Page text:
Despite damage at future site, Imua project to ‘move forward’
KAHULUI – A two-story building that was to be renovated for the nonprofit Imua Family Services burned in an early-morning fire Monday in Kahului, causing an estimated $1 million in damage, officials said.
The fire at the 10,800-square-foot metal building at 161 S. Wakea Ave. was reported at 6:21 a.m., said Fire Services Chief Lee Mainaga. He said fire crews arrived on scene to find fire visible on the south end of the 180-foot-long, 30-foot-wide building.
“It was just black smoke at first,” said Jessica Yamamoto, a waitress at nearby Sheik’s restaurant, who noticed the fire at about 6:15 a.m. “And then, eventually, around 6:30, that’s when the flames came out. It came higher where we could see.”
The restaurant on Wakea Avenue wasn’t affected, she said.
But another nearby business, A&E Laundry on Wakea Avenue, was closed until shortly after the fire was brought under control at 9:37 a.m., Mainaga said. The fire was extinguished at 11:52 a.m.
Mainaga said fire damaged half of the building on the south side, with the other half of the building sustaining heavy smoke damage.
The cause hadn’t been determined Monday, with fire investigators and police arson investigators still at the scene late Monday afternoon, Mainaga said.
He said Wailuku, Kahului and Paia engine companies responded, along with Kahului rescue and hazmat crews.
Flames were visible over a fence separating the building from the parking lot of the Queen Ka’ahumanu Center.
The burned building was vacant. It is part of the Maui campus of Easter Seals Hawaii, which has plans to lease the building to Imua for its programs for children with disabilities from birth to age 3.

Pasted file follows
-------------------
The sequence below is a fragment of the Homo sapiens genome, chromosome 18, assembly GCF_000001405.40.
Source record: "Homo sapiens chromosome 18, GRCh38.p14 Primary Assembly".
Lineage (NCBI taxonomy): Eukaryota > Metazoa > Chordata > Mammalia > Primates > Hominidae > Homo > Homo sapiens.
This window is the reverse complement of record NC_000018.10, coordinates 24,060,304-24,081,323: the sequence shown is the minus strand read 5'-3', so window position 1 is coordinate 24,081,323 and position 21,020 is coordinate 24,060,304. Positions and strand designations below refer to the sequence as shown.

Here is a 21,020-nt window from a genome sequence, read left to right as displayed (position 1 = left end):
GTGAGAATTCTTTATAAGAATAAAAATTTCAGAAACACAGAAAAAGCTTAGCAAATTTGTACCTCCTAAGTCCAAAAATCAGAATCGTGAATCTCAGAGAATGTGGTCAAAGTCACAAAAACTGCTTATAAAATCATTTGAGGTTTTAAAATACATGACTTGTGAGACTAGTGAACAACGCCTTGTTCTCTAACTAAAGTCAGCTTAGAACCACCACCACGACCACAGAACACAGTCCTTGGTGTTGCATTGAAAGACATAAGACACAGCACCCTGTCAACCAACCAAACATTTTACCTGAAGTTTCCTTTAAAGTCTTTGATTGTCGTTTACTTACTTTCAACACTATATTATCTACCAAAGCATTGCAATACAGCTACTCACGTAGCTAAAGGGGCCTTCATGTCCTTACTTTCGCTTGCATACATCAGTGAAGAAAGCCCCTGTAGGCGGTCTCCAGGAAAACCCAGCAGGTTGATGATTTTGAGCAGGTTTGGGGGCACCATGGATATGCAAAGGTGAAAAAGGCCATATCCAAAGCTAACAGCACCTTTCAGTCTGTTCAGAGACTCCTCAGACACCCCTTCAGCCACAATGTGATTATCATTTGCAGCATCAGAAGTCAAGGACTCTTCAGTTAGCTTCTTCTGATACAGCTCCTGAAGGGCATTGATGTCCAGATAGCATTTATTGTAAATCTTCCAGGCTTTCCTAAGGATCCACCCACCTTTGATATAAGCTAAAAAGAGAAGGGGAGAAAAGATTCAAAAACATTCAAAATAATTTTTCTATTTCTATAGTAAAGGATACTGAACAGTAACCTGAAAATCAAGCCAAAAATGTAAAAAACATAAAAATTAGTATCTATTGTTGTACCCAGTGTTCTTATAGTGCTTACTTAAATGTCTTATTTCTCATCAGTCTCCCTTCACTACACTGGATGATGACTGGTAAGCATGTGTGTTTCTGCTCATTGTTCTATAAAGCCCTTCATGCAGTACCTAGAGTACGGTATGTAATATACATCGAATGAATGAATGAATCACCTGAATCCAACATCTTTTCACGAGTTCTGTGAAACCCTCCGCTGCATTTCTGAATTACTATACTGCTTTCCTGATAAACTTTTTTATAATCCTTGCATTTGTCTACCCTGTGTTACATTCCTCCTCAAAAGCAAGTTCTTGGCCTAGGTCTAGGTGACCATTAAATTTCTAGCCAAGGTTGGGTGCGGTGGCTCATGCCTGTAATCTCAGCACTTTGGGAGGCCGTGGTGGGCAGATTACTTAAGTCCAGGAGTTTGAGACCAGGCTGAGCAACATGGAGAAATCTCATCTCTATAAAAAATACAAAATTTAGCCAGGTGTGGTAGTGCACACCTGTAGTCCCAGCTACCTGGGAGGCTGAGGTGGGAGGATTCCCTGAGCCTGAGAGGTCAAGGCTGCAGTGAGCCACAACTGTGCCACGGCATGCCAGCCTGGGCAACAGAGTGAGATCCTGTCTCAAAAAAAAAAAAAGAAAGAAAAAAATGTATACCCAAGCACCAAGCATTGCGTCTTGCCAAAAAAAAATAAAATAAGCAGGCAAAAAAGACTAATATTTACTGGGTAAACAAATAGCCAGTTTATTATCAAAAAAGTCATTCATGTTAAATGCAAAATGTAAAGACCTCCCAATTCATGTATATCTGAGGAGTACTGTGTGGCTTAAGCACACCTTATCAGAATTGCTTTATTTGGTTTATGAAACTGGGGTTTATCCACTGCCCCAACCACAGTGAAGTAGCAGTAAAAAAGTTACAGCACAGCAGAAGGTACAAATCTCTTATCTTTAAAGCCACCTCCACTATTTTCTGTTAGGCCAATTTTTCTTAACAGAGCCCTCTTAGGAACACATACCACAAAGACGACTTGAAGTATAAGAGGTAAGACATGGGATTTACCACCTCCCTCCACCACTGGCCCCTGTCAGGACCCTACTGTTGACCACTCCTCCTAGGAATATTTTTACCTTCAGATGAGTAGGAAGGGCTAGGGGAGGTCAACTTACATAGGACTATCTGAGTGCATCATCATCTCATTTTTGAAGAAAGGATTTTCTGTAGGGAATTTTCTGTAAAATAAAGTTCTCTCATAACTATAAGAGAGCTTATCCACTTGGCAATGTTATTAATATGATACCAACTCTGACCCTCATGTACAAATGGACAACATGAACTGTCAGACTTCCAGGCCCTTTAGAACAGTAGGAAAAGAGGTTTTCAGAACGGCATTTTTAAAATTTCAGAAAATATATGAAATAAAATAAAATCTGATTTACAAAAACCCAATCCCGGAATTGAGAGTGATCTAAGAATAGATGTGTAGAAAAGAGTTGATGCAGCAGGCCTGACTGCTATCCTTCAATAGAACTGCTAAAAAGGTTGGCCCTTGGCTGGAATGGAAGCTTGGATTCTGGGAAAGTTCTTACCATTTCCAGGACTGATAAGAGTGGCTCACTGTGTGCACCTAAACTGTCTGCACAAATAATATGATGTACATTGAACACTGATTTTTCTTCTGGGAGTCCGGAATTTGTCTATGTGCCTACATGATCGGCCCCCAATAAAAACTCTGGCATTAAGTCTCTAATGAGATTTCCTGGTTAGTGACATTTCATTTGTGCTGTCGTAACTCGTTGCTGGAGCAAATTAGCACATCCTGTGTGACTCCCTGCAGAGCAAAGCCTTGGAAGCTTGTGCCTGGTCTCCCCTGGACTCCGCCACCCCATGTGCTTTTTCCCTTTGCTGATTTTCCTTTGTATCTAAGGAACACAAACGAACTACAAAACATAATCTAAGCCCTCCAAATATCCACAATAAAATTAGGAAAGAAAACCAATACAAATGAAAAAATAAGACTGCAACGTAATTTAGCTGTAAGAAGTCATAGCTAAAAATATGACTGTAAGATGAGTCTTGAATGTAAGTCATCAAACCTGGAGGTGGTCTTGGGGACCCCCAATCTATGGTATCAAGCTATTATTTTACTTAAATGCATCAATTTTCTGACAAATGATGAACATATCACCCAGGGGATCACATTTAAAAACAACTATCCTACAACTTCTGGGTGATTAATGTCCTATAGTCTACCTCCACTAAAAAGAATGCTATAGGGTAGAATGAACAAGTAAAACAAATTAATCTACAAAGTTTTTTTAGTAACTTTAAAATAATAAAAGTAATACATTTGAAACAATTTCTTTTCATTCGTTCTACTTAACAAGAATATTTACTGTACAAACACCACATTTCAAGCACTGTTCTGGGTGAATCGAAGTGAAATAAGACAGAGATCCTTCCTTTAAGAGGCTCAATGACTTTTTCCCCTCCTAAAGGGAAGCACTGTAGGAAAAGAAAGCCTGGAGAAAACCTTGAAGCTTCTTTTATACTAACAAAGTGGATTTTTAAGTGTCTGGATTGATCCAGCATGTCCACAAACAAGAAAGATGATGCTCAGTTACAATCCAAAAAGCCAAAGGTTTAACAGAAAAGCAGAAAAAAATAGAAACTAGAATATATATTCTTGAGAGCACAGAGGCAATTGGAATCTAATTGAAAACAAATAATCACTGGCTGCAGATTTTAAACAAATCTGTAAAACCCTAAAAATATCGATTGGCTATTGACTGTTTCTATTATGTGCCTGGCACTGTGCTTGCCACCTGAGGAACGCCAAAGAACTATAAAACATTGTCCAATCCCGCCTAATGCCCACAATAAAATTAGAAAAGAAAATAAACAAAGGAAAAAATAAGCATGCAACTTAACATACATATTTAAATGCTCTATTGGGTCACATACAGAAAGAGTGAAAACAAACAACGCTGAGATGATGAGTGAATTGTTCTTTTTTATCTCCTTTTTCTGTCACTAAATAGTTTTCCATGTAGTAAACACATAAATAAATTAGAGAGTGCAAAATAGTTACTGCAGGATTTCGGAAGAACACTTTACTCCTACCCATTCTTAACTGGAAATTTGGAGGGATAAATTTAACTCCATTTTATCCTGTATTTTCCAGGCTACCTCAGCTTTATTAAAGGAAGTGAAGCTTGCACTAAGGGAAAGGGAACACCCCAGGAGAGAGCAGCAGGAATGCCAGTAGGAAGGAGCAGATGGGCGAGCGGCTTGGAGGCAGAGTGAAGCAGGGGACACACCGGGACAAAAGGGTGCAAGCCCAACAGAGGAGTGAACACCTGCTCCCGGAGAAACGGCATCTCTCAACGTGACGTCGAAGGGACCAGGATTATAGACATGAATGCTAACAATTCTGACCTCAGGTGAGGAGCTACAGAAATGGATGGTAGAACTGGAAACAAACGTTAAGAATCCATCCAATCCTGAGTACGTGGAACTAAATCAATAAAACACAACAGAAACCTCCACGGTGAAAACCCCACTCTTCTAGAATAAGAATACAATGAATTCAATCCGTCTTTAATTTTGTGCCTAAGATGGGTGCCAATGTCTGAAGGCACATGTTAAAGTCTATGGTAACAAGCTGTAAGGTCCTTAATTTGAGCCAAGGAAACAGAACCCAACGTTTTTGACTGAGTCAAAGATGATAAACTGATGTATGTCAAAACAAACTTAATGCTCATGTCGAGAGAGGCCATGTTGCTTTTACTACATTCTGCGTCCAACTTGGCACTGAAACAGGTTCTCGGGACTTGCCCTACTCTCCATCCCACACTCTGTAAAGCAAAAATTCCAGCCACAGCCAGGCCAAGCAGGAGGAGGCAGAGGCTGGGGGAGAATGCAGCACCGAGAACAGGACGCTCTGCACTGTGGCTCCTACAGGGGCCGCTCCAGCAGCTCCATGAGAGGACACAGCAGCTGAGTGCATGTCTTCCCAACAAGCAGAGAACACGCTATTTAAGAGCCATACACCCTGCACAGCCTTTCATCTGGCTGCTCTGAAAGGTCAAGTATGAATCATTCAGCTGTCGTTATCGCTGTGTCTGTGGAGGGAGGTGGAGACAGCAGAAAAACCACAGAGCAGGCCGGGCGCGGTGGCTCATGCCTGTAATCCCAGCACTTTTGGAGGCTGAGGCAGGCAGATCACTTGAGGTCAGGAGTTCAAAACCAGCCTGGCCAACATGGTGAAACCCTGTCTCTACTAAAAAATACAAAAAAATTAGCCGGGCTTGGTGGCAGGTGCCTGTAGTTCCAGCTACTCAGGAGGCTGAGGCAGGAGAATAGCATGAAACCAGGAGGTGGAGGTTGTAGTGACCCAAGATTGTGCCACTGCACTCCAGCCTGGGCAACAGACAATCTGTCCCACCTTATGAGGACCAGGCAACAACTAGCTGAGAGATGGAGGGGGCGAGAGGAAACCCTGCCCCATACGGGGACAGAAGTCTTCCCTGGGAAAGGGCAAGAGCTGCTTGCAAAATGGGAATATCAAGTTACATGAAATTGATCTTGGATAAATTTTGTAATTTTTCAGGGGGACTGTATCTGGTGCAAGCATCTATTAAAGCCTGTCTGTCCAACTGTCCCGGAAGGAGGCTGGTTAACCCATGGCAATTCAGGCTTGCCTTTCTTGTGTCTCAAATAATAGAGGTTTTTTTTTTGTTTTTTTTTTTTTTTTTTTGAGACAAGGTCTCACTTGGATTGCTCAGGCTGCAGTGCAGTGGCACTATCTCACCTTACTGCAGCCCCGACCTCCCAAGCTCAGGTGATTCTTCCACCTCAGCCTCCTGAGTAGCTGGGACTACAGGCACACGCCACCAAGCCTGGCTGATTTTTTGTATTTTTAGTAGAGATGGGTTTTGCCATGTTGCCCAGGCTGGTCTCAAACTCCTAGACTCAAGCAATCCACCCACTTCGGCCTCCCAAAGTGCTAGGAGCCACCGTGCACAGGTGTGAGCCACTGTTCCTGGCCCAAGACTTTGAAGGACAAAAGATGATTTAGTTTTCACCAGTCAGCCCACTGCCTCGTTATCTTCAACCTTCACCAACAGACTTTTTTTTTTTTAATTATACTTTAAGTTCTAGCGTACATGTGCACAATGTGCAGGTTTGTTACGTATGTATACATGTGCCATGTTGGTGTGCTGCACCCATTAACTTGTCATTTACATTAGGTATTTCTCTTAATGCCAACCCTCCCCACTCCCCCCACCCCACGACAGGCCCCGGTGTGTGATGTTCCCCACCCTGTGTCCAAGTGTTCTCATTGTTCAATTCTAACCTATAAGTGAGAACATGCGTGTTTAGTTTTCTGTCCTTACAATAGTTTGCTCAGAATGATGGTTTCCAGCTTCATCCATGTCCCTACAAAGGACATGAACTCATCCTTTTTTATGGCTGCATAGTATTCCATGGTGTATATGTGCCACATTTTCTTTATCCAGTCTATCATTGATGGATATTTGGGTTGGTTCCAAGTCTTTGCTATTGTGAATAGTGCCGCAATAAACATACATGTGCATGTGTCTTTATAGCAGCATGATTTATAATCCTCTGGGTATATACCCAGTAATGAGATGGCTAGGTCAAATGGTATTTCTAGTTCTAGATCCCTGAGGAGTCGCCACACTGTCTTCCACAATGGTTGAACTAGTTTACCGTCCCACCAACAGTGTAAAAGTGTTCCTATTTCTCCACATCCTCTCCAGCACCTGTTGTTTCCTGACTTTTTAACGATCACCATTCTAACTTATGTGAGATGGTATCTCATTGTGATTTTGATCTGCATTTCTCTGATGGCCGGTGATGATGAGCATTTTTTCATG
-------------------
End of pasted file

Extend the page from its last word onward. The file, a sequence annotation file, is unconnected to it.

As firefighters were mopping up Monday morning, Roxann Kehus, Maui County manager of Easter Seals, said she was glad the fire happened before solar panels were installed and the renovation work began.
“I’m really grateful, if it had to happen, it happened before that was done,” she said.
Despite the fire, she said, the project and partnership with Imua would move forward.
“We’re in shock a little bit,” Dean Wong, executive director of Imua Family Services, said Monday morning after stopping at the fire scene. “The good news is we hadn’t started any of the building expenditures yet. It won’t impact our plans in any way.”
After securing county, grant and corporate funding, the organization is in the final stage of its capital fundraising campaign by seeking contributions from the Maui community, Wong said.
The agency expects to start construction on the $1.9 million project by the end of the year, Wong said. The new building will provide more space and allow for additional programs than Imua’s current location at the Cameron Center in Wailuku.
Wong said he didn’t think the fire would affect plans for the building. But depending on what’s determined to be the cause of the fire, it could require attention in the planning, Wong said.
The burned building, which originally was a dormitory for Maui Land & Pineapple Co. migrant workers, was built in 1991, according to Maui County property tax records. The building later was used to house company offices before being bought by Easter Seals.
* Lila Fujimoto can be reached at firstname.lastname@example.org.